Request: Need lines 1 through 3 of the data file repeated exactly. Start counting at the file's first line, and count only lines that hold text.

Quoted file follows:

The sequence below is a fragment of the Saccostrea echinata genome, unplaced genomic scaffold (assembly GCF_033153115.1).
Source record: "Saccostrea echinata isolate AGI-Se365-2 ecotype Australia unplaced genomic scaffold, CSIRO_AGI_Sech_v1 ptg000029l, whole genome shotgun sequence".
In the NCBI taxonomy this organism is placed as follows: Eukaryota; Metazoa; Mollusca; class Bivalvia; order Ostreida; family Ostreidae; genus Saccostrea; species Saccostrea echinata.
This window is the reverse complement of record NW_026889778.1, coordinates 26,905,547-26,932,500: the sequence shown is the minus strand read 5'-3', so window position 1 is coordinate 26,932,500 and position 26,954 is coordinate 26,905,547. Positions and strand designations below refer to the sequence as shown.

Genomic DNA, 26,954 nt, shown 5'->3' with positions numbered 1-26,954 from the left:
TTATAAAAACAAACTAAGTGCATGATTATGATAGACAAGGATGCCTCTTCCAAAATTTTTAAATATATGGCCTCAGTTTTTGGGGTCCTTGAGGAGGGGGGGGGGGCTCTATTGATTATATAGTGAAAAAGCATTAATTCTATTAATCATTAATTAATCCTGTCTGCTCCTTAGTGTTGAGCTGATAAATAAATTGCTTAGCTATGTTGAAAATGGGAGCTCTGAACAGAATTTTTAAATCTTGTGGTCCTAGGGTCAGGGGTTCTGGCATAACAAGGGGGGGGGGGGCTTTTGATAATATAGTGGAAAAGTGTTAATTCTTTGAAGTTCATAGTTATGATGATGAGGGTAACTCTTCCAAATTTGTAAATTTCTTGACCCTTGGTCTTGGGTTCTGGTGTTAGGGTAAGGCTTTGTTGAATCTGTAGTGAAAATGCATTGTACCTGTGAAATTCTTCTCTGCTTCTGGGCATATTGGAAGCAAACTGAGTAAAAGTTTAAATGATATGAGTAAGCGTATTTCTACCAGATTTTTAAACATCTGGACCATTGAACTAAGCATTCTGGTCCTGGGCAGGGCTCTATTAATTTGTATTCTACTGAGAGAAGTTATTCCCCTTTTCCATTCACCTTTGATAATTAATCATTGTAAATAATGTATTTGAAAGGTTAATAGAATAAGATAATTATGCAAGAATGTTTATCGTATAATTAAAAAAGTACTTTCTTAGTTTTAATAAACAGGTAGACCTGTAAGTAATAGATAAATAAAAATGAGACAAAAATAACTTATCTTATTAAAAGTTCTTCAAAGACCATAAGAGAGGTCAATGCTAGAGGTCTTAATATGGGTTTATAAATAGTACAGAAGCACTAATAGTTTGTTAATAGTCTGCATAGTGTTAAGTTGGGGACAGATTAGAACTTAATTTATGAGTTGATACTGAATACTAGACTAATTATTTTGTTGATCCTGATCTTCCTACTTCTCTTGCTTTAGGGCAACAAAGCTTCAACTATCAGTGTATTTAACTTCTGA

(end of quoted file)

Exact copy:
The sequence below is a fragment of the Saccostrea echinata genome, unplaced genomic scaffold (assembly GCF_033153115.1).
Source record: "Saccostrea echinata isolate AGI-Se365-2 ecotype Australia unplaced genomic scaffold, CSIRO_AGI_Sech_v1 ptg000029l, whole genome shotgun sequence".
In the NCBI taxonomy this organism is placed as follows: Eukaryota; Metazoa; Mollusca; class Bivalvia; order Ostreida; family Ostreidae; genus Saccostrea; species Saccostrea echinata.